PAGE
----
Use of J&J Vaccine Halted in U.S. for Review of Blood Clot Side Effects

The J&J vaccine is being hit with a double whammy these days – new investigations of blood clots possibly related to the vaccine in the United States and critical supply problems. Even if U.S. officials quickly end the temporary halt on those vaccinations to investigate adverse effects, short supply of the product likely will continue in the near term. Here is more information.

WASHINGTON, DC – Pharmacists are getting a lot of requests for the one-dose Johnson & Johnson COVID-19 vaccine, but concerns about side effects and slowed down shipments are likely to make it difficult to meet demand in the near future.

In a press release, the Food and Drug Administration and national Centers for Disease Control and Prevention announced a pause in the use of this vaccine out of an “abundance of caution,” according to a press release.

CDC advises that it planned to convene a meeting of the Advisory Committee on Immunization Practices (ACIP) this week to further review these cases and assess their potential significance. FDA says it will review that analysis as it also investigates these cases.

“This is important, in part, to ensure that the health care provider community is aware of the potential for these adverse events and can plan for proper recognition and management due to the unique treatment required with this type of blood clot,” the agencies state.

As of April 12, more than 6.8 million doses of the Johnson & Johnson vaccine from Janssen have been administered in the United States. Public health officials are reviewing data on six reported U.S. cases of a rare and severe type of blood clot in individuals after receiving the J&J vaccine.

The CDC and FDA explain that, in these cases, cerebral venous sinus thrombosis (CVST) was seen in combination with thrombocytopenia. Their statement points out that all six cases occurred among women between the ages of 18 and 48, and symptoms occurred 6 to 13 days after vaccination.

The agencies also emphasize that treatment of CVST is different from the treatment that might typically be administered, such as use of heparin, which they say could be dangerous in this situation.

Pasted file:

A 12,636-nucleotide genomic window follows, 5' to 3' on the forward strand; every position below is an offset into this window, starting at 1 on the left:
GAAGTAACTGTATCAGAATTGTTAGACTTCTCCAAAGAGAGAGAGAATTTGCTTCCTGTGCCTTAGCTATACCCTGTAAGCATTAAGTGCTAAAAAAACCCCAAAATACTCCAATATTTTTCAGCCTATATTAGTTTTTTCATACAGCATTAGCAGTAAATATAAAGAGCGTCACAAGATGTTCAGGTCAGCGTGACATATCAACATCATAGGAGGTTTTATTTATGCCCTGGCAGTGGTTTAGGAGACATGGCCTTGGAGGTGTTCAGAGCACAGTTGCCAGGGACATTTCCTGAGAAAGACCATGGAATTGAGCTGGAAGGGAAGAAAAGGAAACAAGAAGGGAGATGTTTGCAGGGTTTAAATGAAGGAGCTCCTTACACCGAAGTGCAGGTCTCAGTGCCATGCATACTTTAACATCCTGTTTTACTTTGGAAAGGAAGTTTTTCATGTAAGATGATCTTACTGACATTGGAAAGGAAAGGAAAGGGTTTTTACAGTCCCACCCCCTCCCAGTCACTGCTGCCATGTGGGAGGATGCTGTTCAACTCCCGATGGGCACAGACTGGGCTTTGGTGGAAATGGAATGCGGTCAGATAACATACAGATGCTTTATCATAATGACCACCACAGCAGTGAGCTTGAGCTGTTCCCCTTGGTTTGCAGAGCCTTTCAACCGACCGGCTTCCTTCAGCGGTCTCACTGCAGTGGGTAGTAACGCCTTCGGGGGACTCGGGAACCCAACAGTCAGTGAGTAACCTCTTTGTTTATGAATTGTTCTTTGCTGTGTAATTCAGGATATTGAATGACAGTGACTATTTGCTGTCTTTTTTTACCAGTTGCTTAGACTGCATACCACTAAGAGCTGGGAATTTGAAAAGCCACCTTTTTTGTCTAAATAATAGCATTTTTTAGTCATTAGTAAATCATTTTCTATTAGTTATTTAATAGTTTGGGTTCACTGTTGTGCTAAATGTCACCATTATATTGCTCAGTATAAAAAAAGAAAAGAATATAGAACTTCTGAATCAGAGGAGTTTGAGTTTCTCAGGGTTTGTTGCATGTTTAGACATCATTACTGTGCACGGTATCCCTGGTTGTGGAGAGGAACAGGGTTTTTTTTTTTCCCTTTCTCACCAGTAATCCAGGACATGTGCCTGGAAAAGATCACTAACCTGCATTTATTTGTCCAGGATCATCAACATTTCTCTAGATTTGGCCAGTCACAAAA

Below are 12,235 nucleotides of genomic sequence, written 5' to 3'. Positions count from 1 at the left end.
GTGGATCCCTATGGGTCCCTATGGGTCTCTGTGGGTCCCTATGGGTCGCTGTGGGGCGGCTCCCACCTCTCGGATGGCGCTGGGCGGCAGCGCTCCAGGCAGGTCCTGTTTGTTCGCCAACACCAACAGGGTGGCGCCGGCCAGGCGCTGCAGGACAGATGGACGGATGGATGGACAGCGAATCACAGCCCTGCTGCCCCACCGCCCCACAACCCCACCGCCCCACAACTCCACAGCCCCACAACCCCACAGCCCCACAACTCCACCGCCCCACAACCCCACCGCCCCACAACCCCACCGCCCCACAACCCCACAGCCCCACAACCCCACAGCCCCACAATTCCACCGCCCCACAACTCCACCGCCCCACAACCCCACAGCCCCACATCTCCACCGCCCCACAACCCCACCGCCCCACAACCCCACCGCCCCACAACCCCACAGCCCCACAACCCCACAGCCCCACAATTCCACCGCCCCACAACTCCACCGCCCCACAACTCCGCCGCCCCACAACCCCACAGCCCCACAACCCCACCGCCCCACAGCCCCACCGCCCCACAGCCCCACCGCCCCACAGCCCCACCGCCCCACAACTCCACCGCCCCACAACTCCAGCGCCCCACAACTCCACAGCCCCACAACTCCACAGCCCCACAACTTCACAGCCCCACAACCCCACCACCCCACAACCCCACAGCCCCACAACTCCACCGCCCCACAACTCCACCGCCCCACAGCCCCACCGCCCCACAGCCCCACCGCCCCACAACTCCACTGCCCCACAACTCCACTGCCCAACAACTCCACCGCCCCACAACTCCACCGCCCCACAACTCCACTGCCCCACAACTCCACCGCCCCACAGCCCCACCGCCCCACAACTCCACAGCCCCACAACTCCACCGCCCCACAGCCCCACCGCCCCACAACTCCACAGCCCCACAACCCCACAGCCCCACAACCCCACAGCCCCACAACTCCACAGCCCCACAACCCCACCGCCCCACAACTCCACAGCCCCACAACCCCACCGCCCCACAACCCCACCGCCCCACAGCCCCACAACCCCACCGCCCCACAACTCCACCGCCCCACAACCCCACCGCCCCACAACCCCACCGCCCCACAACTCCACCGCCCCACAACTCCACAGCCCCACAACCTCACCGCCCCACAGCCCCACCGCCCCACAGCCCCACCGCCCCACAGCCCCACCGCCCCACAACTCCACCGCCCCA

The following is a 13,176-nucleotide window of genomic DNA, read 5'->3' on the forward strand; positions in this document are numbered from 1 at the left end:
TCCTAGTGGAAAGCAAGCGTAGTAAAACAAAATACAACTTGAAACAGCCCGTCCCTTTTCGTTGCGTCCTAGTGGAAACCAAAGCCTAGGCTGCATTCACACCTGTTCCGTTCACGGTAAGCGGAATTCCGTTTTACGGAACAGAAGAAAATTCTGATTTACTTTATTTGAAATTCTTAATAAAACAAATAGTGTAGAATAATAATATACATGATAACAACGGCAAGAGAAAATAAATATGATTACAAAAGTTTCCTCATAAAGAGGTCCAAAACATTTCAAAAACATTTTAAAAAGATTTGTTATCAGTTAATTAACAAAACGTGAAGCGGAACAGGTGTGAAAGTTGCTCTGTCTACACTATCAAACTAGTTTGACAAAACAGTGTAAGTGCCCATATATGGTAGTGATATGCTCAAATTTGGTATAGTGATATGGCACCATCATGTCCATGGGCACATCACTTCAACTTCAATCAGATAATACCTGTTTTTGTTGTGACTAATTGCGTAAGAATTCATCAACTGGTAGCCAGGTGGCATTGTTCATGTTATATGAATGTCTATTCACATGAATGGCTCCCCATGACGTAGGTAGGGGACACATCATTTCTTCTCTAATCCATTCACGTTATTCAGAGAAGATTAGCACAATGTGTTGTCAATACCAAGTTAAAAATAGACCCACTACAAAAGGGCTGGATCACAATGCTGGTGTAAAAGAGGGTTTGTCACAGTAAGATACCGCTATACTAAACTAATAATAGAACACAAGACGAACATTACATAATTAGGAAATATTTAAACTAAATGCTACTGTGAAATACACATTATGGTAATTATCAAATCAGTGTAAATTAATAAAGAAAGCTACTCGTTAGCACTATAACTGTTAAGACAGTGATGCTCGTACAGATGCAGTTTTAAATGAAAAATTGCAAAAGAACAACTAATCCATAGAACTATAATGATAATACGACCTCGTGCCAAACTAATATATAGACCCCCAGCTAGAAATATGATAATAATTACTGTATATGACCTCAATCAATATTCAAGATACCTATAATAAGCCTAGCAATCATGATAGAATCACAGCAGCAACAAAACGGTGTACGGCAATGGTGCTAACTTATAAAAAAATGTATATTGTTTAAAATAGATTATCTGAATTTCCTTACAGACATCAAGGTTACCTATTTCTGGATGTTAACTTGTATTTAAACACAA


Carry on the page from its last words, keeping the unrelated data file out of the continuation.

“Right now, these adverse events appear to be extremely rare,” according to the statement attributed to Peter Marks, MD, PhD, director of the FDA’s Center for Biologics Evaluation and Research and Anne Schuchat, MD, Principal Deputy Director of the CDC.

Pharmacists and other healthcare professionals are urged to watch out for people who have received the J&J vaccine who develop severe headache, abdominal pain, leg pain, or shortness of breath within three weeks after vaccination. They should be advised to contact their health care provider and the adverse event should be reported to the FDA.

Even before the temporary halt, production capacity was an issue. J&J is working closely with the Food and Drug Administration to resolve the issues holding up authorization of an additional facility in Baltimore, explained Jeff Zients, the White House’s COVID-19 response coordinator.

Once that authorization is received, the company expects to start shipping 8 million doses per week towards the end of April, Zients added. And, despite the holdup, J&J is expected to meet its commitment to deliver around 100 million shots by the end of May. The single-dose shot was granted emergency use authorization by the FDA in late February.

“They’re not in the weekly cadence, regular cadence that Moderna and Pfizer have both achieved,” Zients said at a briefing April 9. “When you talk about the doses being down significantly week to week, I think it’s important to remember that a week or two ago, Johnson & Johnson actually delivered 11 million doses all at once. That we got into the market immediately. This past week, it was closer to, I think it was just under two million doses, so that’s the decrease that you talked about, and that’s the fluctuation that we expect until they are able to get through the FDA process and open the additional plant.”

Zients cautioned that supply will remain lower until the new facility is open and approved, adding, “We’re optimistic that once they have the FDA authorization that there’ll be able to deliver, as they’ve told us, at that eight million per week cadence.”

Other than that, COVID-19 vaccine supply remains good, according to the White House, which reported that, the week of the press conference, more than 28 million doses went out to states, tribes, and territories, and through the federal channels. Zients said that was more than enough supply to maintain and increase the current seven day average of 3 million shots per day.

“In fact, over the past three weeks, we’ve allocated almost 90 million doses of Pfizer, Moderna, and Johnson & Johnson vaccine to states, tribes, and through the federal channels, he said, adding that both Pfizer and Moderna are on track to meet their commitment of each delivering a total of 200 million doses by the end of May.

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